January 18, 2007


Howard Megdal at Gotham Baseball, writes about Oliver Perez and how the 2007 season may be where we see him break out as a Met:

Let’s start at the beginning. Perez shot through the Padres minor league system, and posted a 3.50 ERA (and better than a K per inning) over 90 innings as a 20-year-old relief pitcher at the major league level. Returning to AAA, he posted a 3.02 ERA as a 21-year-old, and after being dealt to Pittsburgh, he struck out 239 batters in 196 innings as a 22-year-old with an ERA of 2.98. A pitcher posting those kinds of numbers as a 22-year-old at AA would be considered a valuable property- Perez did it at that age against major league hitters.

Many people point to Perez’s 2005-2006 stats as reason to be doubtful about his 2007 success. Had the Mets not traded for him, and had there not been nine subsequent starts to evaluate, that would be a reasonable position. Perhaps Perez would never put his mechanics back into place, like fellow former Pirate Steve Blass. Perhaps he was hiding an injury, which is frequently the cause for sudden drops in velocity.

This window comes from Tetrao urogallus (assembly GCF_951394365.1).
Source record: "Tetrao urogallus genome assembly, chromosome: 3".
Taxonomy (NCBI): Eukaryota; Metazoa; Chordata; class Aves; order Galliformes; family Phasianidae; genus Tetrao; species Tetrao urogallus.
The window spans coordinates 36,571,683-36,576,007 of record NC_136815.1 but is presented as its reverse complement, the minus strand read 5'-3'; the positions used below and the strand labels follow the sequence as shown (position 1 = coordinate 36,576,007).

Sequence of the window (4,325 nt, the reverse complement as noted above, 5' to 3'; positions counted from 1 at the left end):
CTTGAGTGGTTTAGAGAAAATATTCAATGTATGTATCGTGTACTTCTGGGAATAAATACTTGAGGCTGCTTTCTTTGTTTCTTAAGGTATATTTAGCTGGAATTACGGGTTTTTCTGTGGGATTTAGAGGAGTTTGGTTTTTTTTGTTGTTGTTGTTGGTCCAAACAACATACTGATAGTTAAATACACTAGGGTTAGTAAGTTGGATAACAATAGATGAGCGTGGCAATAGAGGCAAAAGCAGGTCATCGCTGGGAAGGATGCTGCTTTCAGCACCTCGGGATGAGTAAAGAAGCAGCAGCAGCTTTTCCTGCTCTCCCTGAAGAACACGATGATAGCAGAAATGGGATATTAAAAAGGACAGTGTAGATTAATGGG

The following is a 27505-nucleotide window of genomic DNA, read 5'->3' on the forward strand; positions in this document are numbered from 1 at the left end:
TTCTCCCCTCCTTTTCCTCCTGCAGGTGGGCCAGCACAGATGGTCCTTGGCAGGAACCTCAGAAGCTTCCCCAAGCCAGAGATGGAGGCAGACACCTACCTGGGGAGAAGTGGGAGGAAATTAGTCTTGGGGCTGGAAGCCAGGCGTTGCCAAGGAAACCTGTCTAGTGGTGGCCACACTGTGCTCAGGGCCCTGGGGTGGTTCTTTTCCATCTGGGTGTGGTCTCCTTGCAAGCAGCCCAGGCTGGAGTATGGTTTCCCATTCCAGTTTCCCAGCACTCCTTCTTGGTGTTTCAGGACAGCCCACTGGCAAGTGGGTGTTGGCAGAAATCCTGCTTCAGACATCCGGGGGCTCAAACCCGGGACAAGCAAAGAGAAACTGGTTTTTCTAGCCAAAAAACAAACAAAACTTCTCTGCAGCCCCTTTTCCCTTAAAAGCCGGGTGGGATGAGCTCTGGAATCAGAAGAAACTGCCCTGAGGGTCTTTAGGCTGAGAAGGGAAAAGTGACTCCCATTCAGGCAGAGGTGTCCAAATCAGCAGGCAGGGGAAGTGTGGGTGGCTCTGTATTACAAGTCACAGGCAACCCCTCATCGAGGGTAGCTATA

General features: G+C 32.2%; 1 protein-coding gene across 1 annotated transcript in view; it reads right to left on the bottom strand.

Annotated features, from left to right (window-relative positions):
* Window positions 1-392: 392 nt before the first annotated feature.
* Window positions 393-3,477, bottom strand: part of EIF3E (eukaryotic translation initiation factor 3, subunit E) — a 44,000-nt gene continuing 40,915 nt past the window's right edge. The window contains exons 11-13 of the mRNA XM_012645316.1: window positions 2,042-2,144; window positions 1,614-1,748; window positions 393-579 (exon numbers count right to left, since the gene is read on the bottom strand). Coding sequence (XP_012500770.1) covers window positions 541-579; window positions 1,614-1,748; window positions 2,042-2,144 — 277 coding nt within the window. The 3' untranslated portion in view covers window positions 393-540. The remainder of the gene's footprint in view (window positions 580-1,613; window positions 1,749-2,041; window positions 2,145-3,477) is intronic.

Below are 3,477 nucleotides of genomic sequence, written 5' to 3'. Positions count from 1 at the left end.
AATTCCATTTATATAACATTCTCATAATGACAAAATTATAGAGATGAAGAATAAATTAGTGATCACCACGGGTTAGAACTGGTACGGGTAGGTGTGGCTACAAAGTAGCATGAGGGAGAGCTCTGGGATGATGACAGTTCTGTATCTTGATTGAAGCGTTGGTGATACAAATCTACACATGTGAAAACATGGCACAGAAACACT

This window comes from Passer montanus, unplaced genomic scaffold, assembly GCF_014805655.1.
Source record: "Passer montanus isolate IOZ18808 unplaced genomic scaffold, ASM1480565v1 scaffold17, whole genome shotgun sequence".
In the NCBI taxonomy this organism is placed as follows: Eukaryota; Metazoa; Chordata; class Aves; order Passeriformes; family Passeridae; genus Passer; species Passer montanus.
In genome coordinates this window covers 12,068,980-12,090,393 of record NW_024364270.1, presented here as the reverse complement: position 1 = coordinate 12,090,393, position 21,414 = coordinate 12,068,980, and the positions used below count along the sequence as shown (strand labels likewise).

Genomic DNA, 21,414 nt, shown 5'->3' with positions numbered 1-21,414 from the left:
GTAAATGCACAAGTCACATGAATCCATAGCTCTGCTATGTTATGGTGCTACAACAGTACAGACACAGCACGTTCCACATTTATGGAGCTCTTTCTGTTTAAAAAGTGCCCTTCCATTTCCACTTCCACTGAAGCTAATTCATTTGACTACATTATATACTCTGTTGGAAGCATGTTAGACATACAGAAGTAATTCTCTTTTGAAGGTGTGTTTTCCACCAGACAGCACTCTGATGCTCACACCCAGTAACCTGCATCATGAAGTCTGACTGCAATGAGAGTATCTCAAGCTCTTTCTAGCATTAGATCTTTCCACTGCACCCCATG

But we have the advantage of those nine starts. While Perez’s overall numbers were not awe-inspiring, we saw progression in A) his velocity, returning to a consistent 94-95 MPH and touching 97-98, B) the movement on his slider and ability to throw his curveball for strikes, and best of all C) an increase in both his first-pitch strikes and overall number of strikes in each start. It also put to rest any concerns that his problems were injury-related, the number-one killer of young pitching.

How rare a season awaits Mets fans in 2007? In Perez’s 7 regular-season and two postseason starts, he struck out 48 in 48 and 2/3 innings, and in his career, even including the lost Pittsburgh seasons of 05-06 (when his K rate dropped precipitously), he’s fanned 673 in 628 1/3 innings. The last Mets starter to strike out more than a batter per inning? David Cone, 1992.

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